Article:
Walk This Way

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1 John 2:6Whoever claims to live in Him must walk as Jesus did. (NIV 1978)

My Musings – Those who claim to know Jesus as Savior, but who continue to live a rebellious life are likely not saved at all.

My Advice – Continue to follow in His steps, giving evidence that your life is in Him.

When We Think We’ve Arrived

2 Peter 1:5Make every effort to add to your faith goodness; and to goodness, knowledge; and to knowledge, self-control; and to self-control, perseverance; and to perseverance, Godliness; and to Godliness, brotherly kindness; and to brotherly kindness, love. For if you have these qualities in increasing measure, they will keep you from being unproductive. (NIV 1978)

My Musings – When we move from one quality on the list to another, we are not done with the previous quality. We must work to improve each one.

My Advice – Never think that you have arrived in your Christian life. There are always new Christ-like qualities to pursue and already “attained” Christ-like qualities to improve.

Walk This Way

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Leviticus 26:12 – “I will walk among you and be your God, and you will be My people.” (Leviticus 26:12)

My Musings – This verse must be read in context.  There is a condition that precedes it:  “If you follow my decrees and are careful to obey my commands.”  There follows an impressive list of blessings capped off by this awesome promise in verse 12 above.  Of course, conditions always beg the question, what if the conditions are violated?  Following the blessings are a long list of consequences, which are often overlooked, because the conditions are often overlooked.  The word “if” should always give us pause.  This is the immediate context.

But the overriding context is that this is a promise to the nation of Israel in the Old Testament.  They were under the Law.  Thankfully, we are under grace and don’t have to worry about obedience (ugh, legalism!).  Or do we?  While it is abundantly clear that “it is by grace that [we] have been saved, through faith . . . not by works (Ephesians 2:8-9),” and many can readily quote this, we tend to overlook (and are unable to quote) verse 10:  “For we are God’s workmanship, created in Christ Jesus to do good works, which God prepared in advance for us to do.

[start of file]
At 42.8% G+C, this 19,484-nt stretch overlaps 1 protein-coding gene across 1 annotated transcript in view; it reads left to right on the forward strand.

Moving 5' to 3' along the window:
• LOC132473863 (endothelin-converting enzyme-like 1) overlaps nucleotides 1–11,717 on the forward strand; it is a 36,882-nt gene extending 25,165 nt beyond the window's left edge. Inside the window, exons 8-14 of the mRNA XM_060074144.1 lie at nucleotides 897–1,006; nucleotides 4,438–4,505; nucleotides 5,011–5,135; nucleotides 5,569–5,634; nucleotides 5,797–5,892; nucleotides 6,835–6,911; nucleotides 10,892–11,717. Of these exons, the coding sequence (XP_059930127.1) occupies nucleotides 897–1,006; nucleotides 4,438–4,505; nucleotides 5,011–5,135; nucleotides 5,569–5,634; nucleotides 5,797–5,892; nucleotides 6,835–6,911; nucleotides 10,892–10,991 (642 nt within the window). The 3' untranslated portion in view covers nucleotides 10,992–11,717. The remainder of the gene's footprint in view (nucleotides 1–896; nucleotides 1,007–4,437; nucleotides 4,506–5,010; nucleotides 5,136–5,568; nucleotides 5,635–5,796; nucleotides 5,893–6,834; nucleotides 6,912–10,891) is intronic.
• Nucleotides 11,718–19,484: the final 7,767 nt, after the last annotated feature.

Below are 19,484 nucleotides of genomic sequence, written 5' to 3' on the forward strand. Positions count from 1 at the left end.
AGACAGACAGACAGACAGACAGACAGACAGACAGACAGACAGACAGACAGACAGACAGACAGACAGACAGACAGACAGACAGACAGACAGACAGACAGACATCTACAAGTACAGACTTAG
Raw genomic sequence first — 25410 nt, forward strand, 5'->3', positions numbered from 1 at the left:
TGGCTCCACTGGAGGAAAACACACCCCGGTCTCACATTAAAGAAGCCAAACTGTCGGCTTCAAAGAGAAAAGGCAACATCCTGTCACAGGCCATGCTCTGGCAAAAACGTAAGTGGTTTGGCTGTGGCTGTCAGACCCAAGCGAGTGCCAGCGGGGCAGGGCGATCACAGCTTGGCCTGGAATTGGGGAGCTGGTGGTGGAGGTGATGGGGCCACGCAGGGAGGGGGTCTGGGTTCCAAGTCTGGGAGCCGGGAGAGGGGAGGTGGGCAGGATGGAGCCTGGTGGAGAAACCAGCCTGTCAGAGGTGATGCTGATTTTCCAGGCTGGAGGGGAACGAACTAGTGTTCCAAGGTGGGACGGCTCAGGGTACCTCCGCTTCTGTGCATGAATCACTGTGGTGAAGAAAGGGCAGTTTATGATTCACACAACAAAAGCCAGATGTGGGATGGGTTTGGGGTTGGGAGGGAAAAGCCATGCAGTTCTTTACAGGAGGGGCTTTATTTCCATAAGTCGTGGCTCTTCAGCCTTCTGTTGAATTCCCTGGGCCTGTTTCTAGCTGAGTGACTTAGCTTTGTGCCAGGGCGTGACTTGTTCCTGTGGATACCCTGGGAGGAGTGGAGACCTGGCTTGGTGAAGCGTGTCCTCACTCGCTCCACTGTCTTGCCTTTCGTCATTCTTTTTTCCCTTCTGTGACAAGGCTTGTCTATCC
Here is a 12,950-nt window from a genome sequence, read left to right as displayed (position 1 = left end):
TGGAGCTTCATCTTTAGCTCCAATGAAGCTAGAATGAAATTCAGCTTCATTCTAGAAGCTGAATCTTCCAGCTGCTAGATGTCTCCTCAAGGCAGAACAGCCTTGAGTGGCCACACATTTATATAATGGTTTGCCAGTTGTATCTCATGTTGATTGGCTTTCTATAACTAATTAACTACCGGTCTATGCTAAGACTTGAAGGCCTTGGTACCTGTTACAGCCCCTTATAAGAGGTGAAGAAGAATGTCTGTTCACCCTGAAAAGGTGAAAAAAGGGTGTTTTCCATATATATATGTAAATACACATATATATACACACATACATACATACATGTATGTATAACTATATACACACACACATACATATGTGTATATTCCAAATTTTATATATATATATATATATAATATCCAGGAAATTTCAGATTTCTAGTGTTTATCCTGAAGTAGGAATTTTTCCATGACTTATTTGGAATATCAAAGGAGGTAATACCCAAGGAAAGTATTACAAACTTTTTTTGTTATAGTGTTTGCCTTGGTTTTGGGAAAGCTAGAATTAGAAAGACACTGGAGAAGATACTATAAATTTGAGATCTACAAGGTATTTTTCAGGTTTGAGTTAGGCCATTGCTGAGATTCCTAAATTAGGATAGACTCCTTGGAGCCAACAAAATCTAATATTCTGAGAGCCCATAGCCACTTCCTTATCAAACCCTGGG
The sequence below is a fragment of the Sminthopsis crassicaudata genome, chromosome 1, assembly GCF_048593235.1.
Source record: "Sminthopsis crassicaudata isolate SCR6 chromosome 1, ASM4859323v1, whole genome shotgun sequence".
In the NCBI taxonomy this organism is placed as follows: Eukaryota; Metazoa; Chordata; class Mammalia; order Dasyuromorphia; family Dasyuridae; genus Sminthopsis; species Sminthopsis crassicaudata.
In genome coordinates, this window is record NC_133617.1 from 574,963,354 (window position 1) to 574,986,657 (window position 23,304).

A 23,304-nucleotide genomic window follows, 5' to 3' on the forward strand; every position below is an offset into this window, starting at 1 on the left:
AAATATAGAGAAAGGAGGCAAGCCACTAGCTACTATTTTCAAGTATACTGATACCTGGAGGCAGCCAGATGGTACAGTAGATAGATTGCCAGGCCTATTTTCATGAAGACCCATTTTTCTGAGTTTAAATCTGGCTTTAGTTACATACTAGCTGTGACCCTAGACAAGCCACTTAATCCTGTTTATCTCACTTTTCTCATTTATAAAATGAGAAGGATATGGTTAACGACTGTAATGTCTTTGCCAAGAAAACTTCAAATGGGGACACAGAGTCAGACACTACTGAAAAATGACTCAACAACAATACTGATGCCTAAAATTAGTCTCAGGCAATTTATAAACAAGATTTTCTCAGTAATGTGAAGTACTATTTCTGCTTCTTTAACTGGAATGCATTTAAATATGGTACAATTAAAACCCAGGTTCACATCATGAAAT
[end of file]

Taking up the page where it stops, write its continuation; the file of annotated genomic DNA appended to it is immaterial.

Consider also want James says in the second chapter of his Epistle:

What good is it, my brothers, if a man claims to have faith but has no deeds? Can such faith save him? Suppose a brother or sister is without clothes and daily food. If one of you says to him, “Go, I wish you well; keep warm and well fed,” but does nothing about his physical needs, what good is it? In the same way, faith by itself, if it is not accompanied by action, is dead.

As the body without the spirit is dead, so faith without deeds is dead.

This is not a salvation of faith plus works theology, but rather a recognition that true saving faith results in a life that is transformed, and the transformation is evidenced by good works (and avoiding a sinful lifestyle).  A lack of good works (and a habitually sinful lifestyle) is likely evidence of a life that has not been transformed and calls into question whether there really was saving faith in the first place.  Of course, we must be careful here.  While salvation (justification) is a one time event initiated by grace through faith, transformation (sanctification) is a lifelong process.  People mature in the faith at varying paces, with many ups and downs.